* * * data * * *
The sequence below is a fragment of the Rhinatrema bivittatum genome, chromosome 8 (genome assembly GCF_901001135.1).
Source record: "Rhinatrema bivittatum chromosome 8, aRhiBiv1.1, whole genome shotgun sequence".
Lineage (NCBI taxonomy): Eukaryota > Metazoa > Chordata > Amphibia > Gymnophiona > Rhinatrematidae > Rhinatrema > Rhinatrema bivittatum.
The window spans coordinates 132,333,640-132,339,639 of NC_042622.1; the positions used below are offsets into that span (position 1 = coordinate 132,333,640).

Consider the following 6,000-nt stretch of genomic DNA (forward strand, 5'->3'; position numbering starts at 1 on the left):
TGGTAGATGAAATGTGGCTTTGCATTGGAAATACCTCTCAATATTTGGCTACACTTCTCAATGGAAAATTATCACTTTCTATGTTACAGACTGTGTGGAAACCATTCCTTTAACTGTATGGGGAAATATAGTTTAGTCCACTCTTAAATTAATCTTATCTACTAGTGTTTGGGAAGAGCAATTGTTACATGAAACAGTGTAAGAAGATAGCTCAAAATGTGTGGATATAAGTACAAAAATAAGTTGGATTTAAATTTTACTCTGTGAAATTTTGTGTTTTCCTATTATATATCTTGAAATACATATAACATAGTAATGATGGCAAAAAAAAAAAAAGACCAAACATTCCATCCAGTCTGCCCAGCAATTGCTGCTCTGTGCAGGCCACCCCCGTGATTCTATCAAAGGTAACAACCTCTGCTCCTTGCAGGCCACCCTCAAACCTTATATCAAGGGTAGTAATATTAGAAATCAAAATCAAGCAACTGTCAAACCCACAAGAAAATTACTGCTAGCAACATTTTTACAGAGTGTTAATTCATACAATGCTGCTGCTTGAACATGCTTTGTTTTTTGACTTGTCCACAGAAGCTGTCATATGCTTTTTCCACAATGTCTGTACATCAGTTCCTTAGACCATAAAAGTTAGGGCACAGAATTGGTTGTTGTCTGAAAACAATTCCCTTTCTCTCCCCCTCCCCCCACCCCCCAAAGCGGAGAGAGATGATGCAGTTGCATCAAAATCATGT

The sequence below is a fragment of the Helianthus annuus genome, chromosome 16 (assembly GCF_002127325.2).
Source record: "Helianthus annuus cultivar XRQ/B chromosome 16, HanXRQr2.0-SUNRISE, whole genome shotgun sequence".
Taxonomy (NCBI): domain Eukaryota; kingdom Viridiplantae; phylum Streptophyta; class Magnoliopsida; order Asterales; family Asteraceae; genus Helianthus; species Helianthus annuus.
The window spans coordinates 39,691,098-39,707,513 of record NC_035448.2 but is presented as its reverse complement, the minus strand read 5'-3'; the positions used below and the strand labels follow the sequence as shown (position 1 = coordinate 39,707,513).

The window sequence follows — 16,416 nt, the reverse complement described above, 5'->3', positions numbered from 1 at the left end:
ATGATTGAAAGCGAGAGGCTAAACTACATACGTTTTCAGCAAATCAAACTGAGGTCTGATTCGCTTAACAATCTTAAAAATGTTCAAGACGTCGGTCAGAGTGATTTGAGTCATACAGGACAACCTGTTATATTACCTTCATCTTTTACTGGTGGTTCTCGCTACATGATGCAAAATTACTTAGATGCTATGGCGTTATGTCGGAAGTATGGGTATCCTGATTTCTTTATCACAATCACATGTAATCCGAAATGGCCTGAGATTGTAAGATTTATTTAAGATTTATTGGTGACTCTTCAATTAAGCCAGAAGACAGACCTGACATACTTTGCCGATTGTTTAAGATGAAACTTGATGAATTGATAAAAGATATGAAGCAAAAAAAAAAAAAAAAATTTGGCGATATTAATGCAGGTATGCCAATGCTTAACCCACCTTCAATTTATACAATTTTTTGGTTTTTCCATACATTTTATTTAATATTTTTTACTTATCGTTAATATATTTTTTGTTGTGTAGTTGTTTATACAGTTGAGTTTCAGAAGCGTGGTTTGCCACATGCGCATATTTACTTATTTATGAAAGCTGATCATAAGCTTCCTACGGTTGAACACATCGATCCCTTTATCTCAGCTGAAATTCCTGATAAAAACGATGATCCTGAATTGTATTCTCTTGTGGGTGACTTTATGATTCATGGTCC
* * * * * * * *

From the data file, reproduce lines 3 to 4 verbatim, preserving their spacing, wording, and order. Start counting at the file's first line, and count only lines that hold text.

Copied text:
Lineage (NCBI taxonomy): Eukaryota > Metazoa > Chordata > Amphibia > Gymnophiona > Rhinatrematidae > Rhinatrema > Rhinatrema bivittatum.
The window spans coordinates 132,333,640-132,339,639 of NC_042622.1; the positions used below are offsets into that span (position 1 = coordinate 132,333,640).